If you’ve already launched a cloud gaming service, you may have noticed that you can’t access it from your iPhone or iPad. Current Apple rules prevent manufacturers of cloud gaming and cloud computing services from offering an app in the App Store.
Shadow’s iPhone and iPad apps from the App Store were recently rejected. And if you’re looking for GeForce Now, xCloud, Sony PS Now, or even Google Stadia customers on iPhone and iPad, you won’t find them. As stated in Bloomberg, Apple’s current rules prevent manufacturers of cloud games and cloud services from offering an app in the App Store.
An unfair clause? It’s complicated …
When playing in cloud games or using cloud computing, iPad and iPhone act as clients for access to services, which is a simple access interface. Why is Apple blocking this access? In the conditions for approving an application in the App Store, we find this paragraph as underlined by 9to5mac:
You can offer a single subscription that is shared between your own applications and services. However, these subscriptions cannot be extended to third-party applications or services. Games offered in a game subscription must belong to the developer or be the subject of an exclusive license (e.g. not part of a platform for the publication of games). Each game must be downloaded directly from the app store, must be designed in such a way that double payments by a subscriber are avoided and must not disadvantage customers who are not subscribed to.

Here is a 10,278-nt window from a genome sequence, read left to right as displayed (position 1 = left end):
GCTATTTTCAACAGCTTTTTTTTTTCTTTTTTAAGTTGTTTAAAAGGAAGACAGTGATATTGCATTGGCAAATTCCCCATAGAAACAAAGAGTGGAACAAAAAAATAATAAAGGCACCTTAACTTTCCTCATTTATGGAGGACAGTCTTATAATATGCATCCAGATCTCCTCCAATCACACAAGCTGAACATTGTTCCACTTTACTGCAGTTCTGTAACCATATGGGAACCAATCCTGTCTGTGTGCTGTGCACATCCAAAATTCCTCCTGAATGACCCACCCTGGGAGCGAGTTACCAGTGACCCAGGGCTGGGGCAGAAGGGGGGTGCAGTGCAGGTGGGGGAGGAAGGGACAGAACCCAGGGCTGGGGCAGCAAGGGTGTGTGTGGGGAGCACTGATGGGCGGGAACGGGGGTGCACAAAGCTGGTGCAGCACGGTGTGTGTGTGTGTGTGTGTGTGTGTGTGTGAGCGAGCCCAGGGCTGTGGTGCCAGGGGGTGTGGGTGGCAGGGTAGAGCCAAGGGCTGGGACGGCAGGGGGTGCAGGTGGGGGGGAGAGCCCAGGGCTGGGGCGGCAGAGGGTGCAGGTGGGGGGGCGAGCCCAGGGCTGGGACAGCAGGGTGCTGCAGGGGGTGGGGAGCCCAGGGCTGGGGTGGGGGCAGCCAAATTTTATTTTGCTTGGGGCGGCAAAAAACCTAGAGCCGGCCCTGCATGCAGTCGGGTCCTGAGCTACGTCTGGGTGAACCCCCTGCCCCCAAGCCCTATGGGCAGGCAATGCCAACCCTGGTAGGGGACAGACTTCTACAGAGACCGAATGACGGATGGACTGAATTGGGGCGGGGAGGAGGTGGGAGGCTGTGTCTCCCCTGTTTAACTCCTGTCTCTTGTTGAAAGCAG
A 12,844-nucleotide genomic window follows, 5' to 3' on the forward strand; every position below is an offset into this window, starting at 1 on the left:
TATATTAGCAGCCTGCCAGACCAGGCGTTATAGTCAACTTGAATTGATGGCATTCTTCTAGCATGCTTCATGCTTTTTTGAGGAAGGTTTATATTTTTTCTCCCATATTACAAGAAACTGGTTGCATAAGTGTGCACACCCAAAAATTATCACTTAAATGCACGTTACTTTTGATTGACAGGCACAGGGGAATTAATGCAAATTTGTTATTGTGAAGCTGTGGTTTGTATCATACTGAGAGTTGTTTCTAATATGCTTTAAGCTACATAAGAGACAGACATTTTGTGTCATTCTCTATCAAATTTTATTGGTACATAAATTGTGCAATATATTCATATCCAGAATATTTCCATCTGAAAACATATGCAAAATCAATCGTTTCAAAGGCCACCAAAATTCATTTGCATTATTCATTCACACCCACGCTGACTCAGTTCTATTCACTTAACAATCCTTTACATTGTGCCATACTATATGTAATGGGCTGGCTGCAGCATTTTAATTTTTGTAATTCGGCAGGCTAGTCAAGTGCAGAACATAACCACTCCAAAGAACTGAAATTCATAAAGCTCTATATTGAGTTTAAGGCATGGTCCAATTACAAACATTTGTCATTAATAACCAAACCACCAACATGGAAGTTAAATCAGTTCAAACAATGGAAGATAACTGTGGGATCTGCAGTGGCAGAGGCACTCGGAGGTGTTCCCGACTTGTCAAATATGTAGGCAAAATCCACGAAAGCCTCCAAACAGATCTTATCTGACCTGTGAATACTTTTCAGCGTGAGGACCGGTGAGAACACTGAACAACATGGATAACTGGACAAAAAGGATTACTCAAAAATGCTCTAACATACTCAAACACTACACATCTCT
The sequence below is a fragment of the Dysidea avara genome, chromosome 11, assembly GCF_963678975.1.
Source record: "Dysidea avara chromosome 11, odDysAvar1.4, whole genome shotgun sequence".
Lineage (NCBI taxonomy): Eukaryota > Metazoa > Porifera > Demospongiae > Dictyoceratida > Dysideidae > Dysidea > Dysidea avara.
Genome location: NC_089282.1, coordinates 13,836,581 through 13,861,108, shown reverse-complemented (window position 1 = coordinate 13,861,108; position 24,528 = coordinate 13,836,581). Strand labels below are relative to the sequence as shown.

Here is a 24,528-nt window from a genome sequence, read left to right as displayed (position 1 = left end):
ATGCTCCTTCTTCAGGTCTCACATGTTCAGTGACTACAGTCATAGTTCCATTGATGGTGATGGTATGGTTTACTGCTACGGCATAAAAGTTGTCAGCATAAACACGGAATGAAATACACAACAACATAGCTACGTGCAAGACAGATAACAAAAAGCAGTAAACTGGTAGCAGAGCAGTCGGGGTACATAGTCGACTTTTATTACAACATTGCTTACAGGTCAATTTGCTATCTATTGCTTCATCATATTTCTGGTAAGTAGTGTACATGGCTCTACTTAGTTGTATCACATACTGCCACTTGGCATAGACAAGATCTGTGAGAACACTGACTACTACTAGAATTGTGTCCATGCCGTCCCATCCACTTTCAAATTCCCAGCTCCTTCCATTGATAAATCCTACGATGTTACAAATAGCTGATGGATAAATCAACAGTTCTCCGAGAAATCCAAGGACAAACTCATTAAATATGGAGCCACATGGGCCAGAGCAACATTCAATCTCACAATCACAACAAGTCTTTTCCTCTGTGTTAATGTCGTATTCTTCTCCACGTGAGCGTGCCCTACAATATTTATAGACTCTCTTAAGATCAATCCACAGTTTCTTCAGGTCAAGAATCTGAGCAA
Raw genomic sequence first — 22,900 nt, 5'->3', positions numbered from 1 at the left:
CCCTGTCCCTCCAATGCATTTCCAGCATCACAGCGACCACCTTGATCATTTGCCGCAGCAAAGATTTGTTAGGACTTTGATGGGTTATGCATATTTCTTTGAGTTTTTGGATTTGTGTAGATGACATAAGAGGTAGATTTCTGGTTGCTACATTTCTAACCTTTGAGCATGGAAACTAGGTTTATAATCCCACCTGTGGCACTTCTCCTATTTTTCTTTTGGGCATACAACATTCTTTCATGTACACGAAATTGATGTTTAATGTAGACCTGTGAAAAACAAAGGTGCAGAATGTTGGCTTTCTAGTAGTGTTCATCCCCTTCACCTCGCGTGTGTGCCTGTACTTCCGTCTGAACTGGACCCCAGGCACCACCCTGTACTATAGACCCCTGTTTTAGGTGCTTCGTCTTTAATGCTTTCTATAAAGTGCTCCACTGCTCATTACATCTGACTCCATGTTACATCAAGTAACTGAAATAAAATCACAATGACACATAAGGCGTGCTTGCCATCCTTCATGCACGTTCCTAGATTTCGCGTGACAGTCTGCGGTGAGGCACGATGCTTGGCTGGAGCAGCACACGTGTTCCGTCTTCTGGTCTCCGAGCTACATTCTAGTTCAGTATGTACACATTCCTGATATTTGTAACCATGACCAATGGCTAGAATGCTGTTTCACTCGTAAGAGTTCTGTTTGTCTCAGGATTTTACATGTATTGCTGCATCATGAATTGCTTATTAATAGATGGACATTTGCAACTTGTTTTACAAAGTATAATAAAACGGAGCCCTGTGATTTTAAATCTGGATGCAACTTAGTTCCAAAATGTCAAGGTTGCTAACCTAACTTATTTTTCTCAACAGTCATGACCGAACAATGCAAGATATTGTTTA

As written, the clause disqualifies all cloud gaming services. Indeed, GeForce Now, Shadow, xCloud, PS Now and Stadia provide access to gaming platforms or games whose license is not exclusive.
Until Apple changes this rule, it seems difficult to see the arrival of an iPad or iPhone client for GeForce Now, Shadow, xCloud, PS Now, and Stadia. A strange decision to know that there are many VNC clients (VNC Viewer or TeamViewer) in the App Store that allow remote access to the operating system. What is the difference between a VNC client that connects to Windows 10 and a shadow client that connects to Windows 10? Not much.
The highly criticized App Store
Game licensing rules seem to be the most complicated, even when Apple advertised its arcade service. Apple will never be able to generate 30% of the sales of all games available in cloud games as this would require significant changes to the games offered in cloud games. Apple’s position is sensitive as the app store is increasingly being addressed by states that view it as an anti-competitive review of platforms.
At the end of 2019, Spotify had held Apple responsible for the 30% commission charged on subscriptions. The ban on referring users to a subscription on the service site is also criticized, for example via a link in the application: Payment must be made via invoicing in the App Store. In addition, Spotify, like Netflix, has decided to forego the Apple system altogether. Finally Many companies also complain about fluctuating validation rules in the App Store.
Apple is under the microscope of European and American regulators
Apple is under the microscope of European and American regulators. It is very likely that the rules will change soon. Aside from the fact that the Siri Assistant is already changing, an application other than messaging and phone can be used by default.
Note: Ulrich Rozier, co-founder of Humanoid, is a shareholder of the Blade group (Shadow)